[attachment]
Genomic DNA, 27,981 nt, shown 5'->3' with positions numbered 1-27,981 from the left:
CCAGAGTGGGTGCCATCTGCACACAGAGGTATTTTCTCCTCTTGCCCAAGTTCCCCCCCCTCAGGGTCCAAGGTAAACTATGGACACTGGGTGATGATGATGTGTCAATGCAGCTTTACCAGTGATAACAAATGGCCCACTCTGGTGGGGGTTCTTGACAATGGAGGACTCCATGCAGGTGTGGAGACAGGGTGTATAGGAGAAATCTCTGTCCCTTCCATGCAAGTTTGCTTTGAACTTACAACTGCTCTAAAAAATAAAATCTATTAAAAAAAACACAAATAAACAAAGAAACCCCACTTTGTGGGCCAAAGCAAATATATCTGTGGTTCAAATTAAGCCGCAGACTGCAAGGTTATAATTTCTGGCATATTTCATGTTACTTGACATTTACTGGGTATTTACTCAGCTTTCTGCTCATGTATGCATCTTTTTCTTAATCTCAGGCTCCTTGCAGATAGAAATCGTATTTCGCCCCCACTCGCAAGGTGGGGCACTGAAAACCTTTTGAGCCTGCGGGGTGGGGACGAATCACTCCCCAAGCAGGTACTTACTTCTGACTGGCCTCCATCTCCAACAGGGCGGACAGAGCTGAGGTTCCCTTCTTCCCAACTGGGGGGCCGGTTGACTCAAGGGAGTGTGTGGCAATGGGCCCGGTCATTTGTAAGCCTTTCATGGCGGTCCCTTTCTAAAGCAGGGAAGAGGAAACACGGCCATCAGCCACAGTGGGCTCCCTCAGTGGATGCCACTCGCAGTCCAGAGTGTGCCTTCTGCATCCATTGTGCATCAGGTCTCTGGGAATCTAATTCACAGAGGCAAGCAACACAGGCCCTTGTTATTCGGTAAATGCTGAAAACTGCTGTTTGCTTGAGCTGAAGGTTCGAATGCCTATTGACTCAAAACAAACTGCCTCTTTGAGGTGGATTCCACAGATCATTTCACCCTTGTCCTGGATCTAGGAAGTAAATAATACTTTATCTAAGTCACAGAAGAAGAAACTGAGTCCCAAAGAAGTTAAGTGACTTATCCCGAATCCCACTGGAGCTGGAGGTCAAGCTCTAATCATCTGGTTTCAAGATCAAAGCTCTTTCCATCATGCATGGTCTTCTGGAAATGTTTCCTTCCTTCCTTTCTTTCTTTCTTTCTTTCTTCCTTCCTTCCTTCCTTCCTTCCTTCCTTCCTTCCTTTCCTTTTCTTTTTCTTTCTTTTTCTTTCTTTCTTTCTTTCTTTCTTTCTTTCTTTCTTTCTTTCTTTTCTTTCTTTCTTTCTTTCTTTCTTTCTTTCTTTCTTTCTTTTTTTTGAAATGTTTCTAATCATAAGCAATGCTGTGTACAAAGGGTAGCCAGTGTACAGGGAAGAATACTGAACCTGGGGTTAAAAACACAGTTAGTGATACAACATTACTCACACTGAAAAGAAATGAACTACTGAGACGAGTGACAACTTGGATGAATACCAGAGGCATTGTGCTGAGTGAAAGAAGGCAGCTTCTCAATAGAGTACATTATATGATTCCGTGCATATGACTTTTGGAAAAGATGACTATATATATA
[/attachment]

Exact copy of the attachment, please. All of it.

Genomic DNA, 27,981 nt, shown 5'->3' with positions numbered 1-27,981 from the left:
CCAGAGTGGGTGCCATCTGCACACAGAGGTATTTTCTCCTCTTGCCCAAGTTCCCCCCCCTCAGGGTCCAAGGTAAACTATGGACACTGGGTGATGATGATGTGTCAATGCAGCTTTACCAGTGATAACAAATGGCCCACTCTGGTGGGGGTTCTTGACAATGGAGGACTCCATGCAGGTGTGGAGACAGGGTGTATAGGAGAAATCTCTGTCCCTTCCATGCAAGTTTGCTTTGAACTTACAACTGCTCTAAAAAATAAAATCTATTAAAAAAAACACAAATAAACAAAGAAACCCCACTTTGTGGGCCAAAGCAAATATATCTGTGGTTCAAATTAAGCCGCAGACTGCAAGGTTATAATTTCTGGCATATTTCATGTTACTTGACATTTACTGGGTATTTACTCAGCTTTCTGCTCATGTATGCATCTTTTTCTTAATCTCAGGCTCCTTGCAGATAGAAATCGTATTTCGCCCCCACTCGCAAGGTGGGGCACTGAAAACCTTTTGAGCCTGCGGGGTGGGGACGAATCACTCCCCAAGCAGGTACTTACTTCTGACTGGCCTCCATCTCCAACAGGGCGGACAGAGCTGAGGTTCCCTTCTTCCCAACTGGGGGGCCGGTTGACTCAAGGGAGTGTGTGGCAATGGGCCCGGTCATTTGTAAGCCTTTCATGGCGGTCCCTTTCTAAAGCAGGGAAGAGGAAACACGGCCATCAGCCACAGTGGGCTCCCTCAGTGGATGCCACTCGCAGTCCAGAGTGTGCCTTCTGCATCCATTGTGCATCAGGTCTCTGGGAATCTAATTCACAGAGGCAAGCAACACAGGCCCTTGTTATTCGGTAAATGCTGAAAACTGCTGTTTGCTTGAGCTGAAGGTTCGAATGCCTATTGACTCAAAACAAACTGCCTCTTTGAGGTGGATTCCACAGATCATTTCACCCTTGTCCTGGATCTAGGAAGTAAATAATACTTTATCTAAGTCACAGAAGAAGAAACTGAGTCCCAAAGAAGTTAAGTGACTTATCCCGAATCCCACTGGAGCTGGAGGTCAAGCTCTAATCATCTGGTTTCAAGATCAAAGCTCTTTCCATCATGCATGGTCTTCTGGAAATGTTTCCTTCCTTCCTTTCTTTCTTTCTTTCTTTCTTCCTTCCTTCCTTCCTTCCTTCCTTCCTTCCTTCCTTTCCTTTTCTTTTTCTTTCTTTTTCTTTCTTTCTTTCTTTCTTTCTTTCTTTCTTTCTTTCTTTCTTTTCTTTCTTTCTTTCTTTCTTTCTTTCTTTCTTTCTTTCTTTTTTTTGAAATGTTTCTAATCATAAGCAATGCTGTGTACAAAGGGTAGCCAGTGTACAGGGAAGAATACTGAACCTGGGGTTAAAAACACAGTTAGTGATACAACATTACTCACACTGAAAAGAAATGAACTACTGAGACGAGTGACAACTTGGATGAATACCAGAGGCATTGTGCTGAGTGAAAGAAGGCAGCTTCTCAATAGAGTACATTATATGATTCCGTGCATATGACTTTTGGAAAAGATGACTATATATATA